Technology

  • March 27, 2017

    IRS Ignored ID Security Warnings After Breach, Report Says

    In the wake of a 2015 security breach, the IRS not only ignored warnings that a PIN application it uses to fight identity theft may have been compromised, but failed to implement any effective strategy to mitigate fraudulent tax returns, according to a government inspection report released Monday.

  • March 27, 2017

    Judge Urged To Nix Antitrust Suit Over Card Shuffling Patents

    Scientific Games Corp. and Bally Technologies Inc. asked an Illinois federal judge on Friday to dismiss a card shuffling company's antitrust claims that the pair tried to defraud the patent office, saying another court already found their patent claims had a sufficient legal basis.

  • March 27, 2017

    ClearCorrect Gets PTAB To Nix Claims Of Invisalign Patent

    The Patent Trial and Appeal Board decided Friday that several claims of an Align Technology Inc. patent on teeth-straightening technology are invalid, handing a win to ClearCorrect Operating LLC in the rivals' high-profile patent dispute.

  • March 27, 2017

    Hasbro Gets Judge To Ax 5 Patents Under Alice In Furby Case

    A California federal judge has cleared Hasbro Inc.’s Furby toys of infringing five patents on technology for controlling toys with sounds, finding that the patents are invalid under the U.S. Supreme Court’s Alice ruling for claiming only an abstract idea.

  • March 27, 2017

    Cox Lobbies FCC Against Special Access Regs For Cable

    The Federal Communications Commission has “no reasonable basis” to slap Cox Communications Inc. and other cable providers in the business data services market with regulation, the company has told the agency, also pushing only for narrowly targeted price regulations for legacy services, according to a filing posted publicly Monday.

  • March 27, 2017

    Trump Son-In-Law To Oversee Gov’t Modernization Task Force

    President Donald Trump’s son-in-law, publisher and business magnate Jared Kushner, is set to have a further expanded White House role as he will head a modernization task force within the West Wing, the administration announced Monday.

  • March 27, 2017

    Calif., Tech Cos. Join Challenge To 'Sanctuary City' Order

    The state of California, 15 technology companies and numerous others have filed amicus briefs urging a California federal court to issue a nationwide injunction blocking President Donald Trump’s executive order to withhold federal funds from so-called sanctuary cities for immigrants.

  • March 27, 2017

    4 Cos. Launch IPOs Surpassing $1B As Activity Picks Up

    A technology “unicorn,” energy master limited partnership and online lender launched initial public offerings on Monday totaling about $504 million — adding to an estimated $550 million IPO launched Friday by a trucking company — and set to price during a busy first week of April.

  • March 27, 2017

    Longfellow Nabs $78M Loan From Citizens Bank, Capital One

    Citizens Bank NA and Capital One Financial Corp. have loaned $77.5 million to Longfellow Real Estate Partners LLC for a technology-focused office project that will include restaurant and retail components, according to a release Monday from borrower-side broker Holliday Fenoglio Fowler LP.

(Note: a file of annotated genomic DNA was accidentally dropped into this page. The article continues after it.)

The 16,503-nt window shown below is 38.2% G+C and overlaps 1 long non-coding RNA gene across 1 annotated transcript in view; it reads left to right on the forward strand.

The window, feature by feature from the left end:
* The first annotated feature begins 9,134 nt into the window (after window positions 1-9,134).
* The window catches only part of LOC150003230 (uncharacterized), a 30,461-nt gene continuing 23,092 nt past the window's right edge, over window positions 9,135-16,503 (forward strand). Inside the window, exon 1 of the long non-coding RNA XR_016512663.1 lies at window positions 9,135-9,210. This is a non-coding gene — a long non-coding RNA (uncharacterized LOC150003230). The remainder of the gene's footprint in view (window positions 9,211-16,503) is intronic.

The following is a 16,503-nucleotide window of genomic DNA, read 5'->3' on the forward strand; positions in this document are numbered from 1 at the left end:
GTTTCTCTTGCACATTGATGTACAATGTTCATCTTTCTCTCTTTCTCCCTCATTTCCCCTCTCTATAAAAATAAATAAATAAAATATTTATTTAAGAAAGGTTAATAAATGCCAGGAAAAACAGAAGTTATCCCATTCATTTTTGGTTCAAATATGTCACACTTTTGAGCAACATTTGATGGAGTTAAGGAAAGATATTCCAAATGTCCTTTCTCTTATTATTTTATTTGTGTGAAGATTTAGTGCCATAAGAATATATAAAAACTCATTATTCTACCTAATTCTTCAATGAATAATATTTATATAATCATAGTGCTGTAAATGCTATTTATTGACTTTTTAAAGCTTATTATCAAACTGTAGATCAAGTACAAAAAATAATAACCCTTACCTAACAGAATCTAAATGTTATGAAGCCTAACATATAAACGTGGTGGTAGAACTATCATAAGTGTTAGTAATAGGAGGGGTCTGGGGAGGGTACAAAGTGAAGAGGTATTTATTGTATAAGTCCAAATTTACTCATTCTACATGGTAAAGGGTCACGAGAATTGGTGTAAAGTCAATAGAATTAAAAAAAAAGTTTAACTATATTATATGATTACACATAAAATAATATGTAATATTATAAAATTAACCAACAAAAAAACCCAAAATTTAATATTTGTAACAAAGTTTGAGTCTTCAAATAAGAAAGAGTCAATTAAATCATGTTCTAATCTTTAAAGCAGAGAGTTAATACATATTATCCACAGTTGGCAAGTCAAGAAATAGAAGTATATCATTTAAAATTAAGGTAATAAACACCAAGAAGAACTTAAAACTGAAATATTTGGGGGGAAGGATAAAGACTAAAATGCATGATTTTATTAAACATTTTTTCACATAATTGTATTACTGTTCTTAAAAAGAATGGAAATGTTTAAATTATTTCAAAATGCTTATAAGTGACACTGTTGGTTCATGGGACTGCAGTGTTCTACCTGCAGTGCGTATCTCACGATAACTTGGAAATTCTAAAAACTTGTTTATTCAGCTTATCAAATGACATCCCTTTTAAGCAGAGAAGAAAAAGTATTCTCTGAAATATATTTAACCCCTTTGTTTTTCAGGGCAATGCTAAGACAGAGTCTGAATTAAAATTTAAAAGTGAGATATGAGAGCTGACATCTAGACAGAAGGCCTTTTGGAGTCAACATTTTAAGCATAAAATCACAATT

• March 27, 2017

    Deals Rumor Mill: EGA, Ferromex, Fortis Healthcare

    Emirates Global Aluminum has chosen advisers to assist with a planned $3 billion IPO, Mexican railroad operator Ferromex is nearing an acquisition of Florida East Coast Railway, and India's Fortis Healthcare has interest in buying the shares in RHT Health Trust that it does not already own.

  • March 27, 2017

    Genstar Closes PE Fund With $3.95B In Available Capital

    Genstar Capital, a San Francisco-based middle market private equity shop focused on investments in the financial services, software, industrial technology and health care industries, has clinched its latest fund with about $3.95 billion in available capital, the firm said on Monday.

  • March 27, 2017

    Legal Tech Download: Venture Capital And Higher Education

    The world of legal technology is quickly evolving, with new products aimed at aiding lawyers coming to market in rapid succession. Here, Law360 takes a look at seven major recent developments in legal tech.

  • March 27, 2017

    Plaintiffs Bar Perspective: Outten & Golden's Adam Klein

    We don’t have “beauty contests” or an ability to pitch to prospective clients in the same way as management attorneys. Instead, we routinely work with and support civil rights organizations and focus on issues that confront applicants and employees that are evolving concerns within the workplace, says Adam Klein, deputy managing partner of Outten & Golden LLP.

  • March 24, 2017

    IRS Must Rethink Transfer Pricing Cases After Amazon Loss

    The Internal Revenue Service's blistering loss in a $1.5 billion transfer pricing dispute with Amazon has experts calling for a re-examination of the agency's valuation methodologies in order to prevent it from wasting its own resources and those of taxpayers.

  • March 24, 2017

    Heart Apps Revise Ad, Privacy Practices In Deal With NY AG

    A trio of mobile health app developers have agreed to pay $30,000 and revise their advertising and privacy policies to resolve the New York attorney general's claims that they falsely touted their apps' ability to measure key vital signs and were unclear about what data the apps scooped up, the regulator said Thursday. 

  • March 24, 2017

    1.4 Million Illinois Job Seekers' Info Potentially Hacked

    Gov. Bruce Rauner's office confirmed Friday that a vendor contracted with the state's Department of Employment Security had its data breached earlier this month in a hack that touched the data of 1.4 million job seekers in Illinois.

  • March 24, 2017

    Taxation With Representation: Latham, Kirkland, Simpson